IBM’s Watson, the artificial intelligence computer system capable of answering questions posed in the natural language, gained a good deal of popularity after participating in the TV game show Jeopardy!, where he trumped several contestants last year.
But now, another AI wants to make its mark in the human world by participating in a crossword competition.
Matt Ginsberg, an artificial intelligence scientist, software developer, and cruciverbalist – creator of crossword puzzles, who constructed several dozen puzzles that ran in the New York Times created Dr. Fill – an AI with the expertise on solving crossword puzzles.
Dr. Fill will play alongside human competitors, not actually competing, at the American Crossword Puzzle Tournament on March 16-18. Dr. Fill participated in 17 previous tournaments and came out on top several times, ranking respectably on a regular basis.
Ginsberg’s point is not to create panic by inciting that computers can think on their own as many people believed that after Watson’s win in Jeopardy!
“We’re not crossing the barrier from non-thinking to thinking machines, but it provides another example of computers dealing with uncertainty; dealing with a messy world rather than a neat world,” Ginsberg said.
“Because of the complexity of the English language, the breadth of subjects covered in puzzles and the playfulness of crossword themes, I’ve always thought that a human brain would be better than a computer at solving crosswords,” Ginsberg said in a statement. “Maybe I’ll be proved wrong.”
Robot Comedian Does Improvisation
A talking robot is nothing new, but a robot that tells jokes and does improv is definitely novel. Social roboticist Heather Knight developed Data with a funny bone, able to to tell jokes like stand-up comedians when they take center stage. but the thing unique about Data is the ability to improvise. He will begin his act by saying a few jokes, then based on the audience’s applause and which colored cards were flashed, he will tweak his humor to better relate to his audience. The colored cards, red and green, were given before the performance started, and if the audience likes Data’s jokes, they flash the green card, and red if not.
We can’t really say that Data actually learns or adapts to the audience’s reaction because Data’s improv is based on data gathered from sensors in Data’s eyes and sound sensors. Through the data collected on the flash cards and the applause, Data will be able to analyze which jokes work well with that particular crowd so he will know which jokes to tell on his next act.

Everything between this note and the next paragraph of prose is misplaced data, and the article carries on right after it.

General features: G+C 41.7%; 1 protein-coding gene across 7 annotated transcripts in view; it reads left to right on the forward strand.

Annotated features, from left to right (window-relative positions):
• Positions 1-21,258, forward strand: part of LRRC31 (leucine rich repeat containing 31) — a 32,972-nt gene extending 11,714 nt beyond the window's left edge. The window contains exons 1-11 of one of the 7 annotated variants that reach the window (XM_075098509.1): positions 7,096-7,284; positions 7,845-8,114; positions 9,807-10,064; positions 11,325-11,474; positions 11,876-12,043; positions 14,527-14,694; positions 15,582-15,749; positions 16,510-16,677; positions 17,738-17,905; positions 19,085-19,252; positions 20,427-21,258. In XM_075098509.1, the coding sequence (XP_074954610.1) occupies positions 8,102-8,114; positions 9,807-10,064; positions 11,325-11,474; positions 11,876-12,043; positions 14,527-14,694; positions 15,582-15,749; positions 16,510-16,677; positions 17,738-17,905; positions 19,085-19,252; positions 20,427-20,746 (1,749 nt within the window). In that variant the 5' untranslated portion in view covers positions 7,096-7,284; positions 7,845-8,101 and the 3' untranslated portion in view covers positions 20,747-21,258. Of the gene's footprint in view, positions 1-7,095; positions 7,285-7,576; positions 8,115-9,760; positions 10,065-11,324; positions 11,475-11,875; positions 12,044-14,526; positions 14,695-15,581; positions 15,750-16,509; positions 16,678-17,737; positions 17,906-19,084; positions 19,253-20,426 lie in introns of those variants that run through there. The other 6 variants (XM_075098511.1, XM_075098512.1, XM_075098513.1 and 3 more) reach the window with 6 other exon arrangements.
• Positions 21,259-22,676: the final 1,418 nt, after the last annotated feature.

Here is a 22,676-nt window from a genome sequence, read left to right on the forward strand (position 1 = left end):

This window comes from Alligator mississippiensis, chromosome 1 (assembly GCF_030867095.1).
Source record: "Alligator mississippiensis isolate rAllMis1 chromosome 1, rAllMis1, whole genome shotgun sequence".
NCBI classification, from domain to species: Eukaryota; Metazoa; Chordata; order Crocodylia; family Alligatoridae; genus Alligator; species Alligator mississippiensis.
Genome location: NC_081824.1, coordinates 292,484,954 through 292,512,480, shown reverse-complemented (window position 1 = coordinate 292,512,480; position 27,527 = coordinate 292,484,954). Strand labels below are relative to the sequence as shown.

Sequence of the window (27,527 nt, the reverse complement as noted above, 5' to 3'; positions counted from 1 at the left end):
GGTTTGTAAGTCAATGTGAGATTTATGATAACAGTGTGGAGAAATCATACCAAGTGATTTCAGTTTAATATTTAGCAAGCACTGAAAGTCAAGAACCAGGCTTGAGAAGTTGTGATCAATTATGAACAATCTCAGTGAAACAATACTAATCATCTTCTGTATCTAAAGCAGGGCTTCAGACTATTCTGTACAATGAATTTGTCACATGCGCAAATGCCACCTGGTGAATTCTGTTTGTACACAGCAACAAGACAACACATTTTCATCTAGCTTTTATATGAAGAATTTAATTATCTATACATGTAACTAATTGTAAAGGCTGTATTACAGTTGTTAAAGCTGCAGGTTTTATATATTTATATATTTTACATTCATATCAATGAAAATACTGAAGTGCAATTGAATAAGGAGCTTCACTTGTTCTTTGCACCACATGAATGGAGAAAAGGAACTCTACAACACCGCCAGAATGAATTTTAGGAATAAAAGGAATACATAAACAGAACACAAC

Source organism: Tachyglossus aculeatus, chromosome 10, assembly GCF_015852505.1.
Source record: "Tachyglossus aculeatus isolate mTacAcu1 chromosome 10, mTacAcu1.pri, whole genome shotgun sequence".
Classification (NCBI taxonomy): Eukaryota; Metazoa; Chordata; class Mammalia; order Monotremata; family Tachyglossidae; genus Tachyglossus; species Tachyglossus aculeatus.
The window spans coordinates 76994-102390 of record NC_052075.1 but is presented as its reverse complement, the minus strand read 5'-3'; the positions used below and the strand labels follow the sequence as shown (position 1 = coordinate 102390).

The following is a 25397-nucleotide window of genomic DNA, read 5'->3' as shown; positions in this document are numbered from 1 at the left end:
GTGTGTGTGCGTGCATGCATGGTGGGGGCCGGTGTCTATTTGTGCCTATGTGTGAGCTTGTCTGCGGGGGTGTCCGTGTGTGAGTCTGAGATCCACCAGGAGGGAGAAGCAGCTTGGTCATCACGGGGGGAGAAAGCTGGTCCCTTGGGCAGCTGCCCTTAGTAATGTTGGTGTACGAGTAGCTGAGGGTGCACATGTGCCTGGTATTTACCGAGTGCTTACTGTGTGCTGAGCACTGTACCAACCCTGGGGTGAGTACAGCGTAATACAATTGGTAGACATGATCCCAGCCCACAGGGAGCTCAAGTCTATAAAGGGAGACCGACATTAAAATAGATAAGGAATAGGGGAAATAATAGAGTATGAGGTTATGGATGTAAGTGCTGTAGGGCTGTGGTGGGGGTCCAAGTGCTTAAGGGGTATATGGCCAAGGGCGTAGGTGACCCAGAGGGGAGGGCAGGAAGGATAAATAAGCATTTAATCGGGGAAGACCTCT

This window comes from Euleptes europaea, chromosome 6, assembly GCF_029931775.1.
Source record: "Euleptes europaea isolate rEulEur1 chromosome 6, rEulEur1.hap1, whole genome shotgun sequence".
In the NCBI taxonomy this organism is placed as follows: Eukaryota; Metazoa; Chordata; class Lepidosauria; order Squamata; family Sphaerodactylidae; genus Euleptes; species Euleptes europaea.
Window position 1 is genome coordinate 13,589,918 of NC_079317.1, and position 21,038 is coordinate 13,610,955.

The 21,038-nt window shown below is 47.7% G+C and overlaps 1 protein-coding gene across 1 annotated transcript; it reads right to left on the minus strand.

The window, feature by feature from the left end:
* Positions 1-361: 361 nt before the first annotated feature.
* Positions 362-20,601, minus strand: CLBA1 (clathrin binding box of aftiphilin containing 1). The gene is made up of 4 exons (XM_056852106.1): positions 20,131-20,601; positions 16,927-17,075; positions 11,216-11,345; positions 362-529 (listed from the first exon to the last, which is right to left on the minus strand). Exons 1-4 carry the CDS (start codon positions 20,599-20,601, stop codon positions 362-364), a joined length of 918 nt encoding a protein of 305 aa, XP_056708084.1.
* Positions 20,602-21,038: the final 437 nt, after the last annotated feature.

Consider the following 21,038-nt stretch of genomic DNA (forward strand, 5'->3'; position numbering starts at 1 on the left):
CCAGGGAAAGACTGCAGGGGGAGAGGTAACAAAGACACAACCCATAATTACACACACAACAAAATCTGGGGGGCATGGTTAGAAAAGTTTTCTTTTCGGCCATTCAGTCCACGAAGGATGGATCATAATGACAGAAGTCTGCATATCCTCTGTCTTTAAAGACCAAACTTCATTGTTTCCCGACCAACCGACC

AI for Smartphones
Advanced Intelligent Networks Corporation recently released David, a highly extensible operating system for cell phones, TVs, modems, routers, set-top boxes and all manner of digital communication appliances.
David, named from its creator David Roland, uses AI techniques to LEARN personal requests and creates user profile based on factors such as age, interests, knowledge, etc. David keeps the data locally and serves social media, pictures, content and email, providing personal information only to whom the user designates.
David enables a live avatar who, with the assistance from the Hive of other David devices, provides VoIP Unified Messaging, web and text communications, conferencing and multimedia streaming, as well as energy management and home controls. The Hive shares information and protects the collective against cyber-attacks. David provides anti-piracy content services and enables the collection of usage fees and honors encryption agreements for information rental.
David uses only 200K bytes of firmware storage and can manage a device on its own or co-exist with Linux. Its built-ins enable running applications from anywhere on the planet on any David node which gives us the true definition of could computing.
“David bypasses the Java bloat of Android in order to be directly connected As the Cloud,” says Roland.
And the cherry on top of AI’s sundae is DARPA’s Systems of Neuromorphic Adaptive Plastic Scalable Electronics (SyNAPSE) program being named as one of the best innovations in 2011.
SyNAPSE was recently featured in Scientific American as one of 10 World Changing Ideas, and in The Washington Post as one of the Best innovation moments in 2011. IBM researchers working on DARPA’s SyNAPSE program were cited for unveiling a “new generation of experimental computer chips designed to emulate the brain’s abilities for perception, action and cognition.”
“If we’re successful,” said Jay Schnitzer, director, Defense Sciences Office, “we’ll have access to flexible hardware capable of learning without reprogramming for various control, information processing and decision-making applications. An on-board, neuromorphic computer chip could tremendously improve the capabilities of unmanned ground and aerial vehicle platforms.”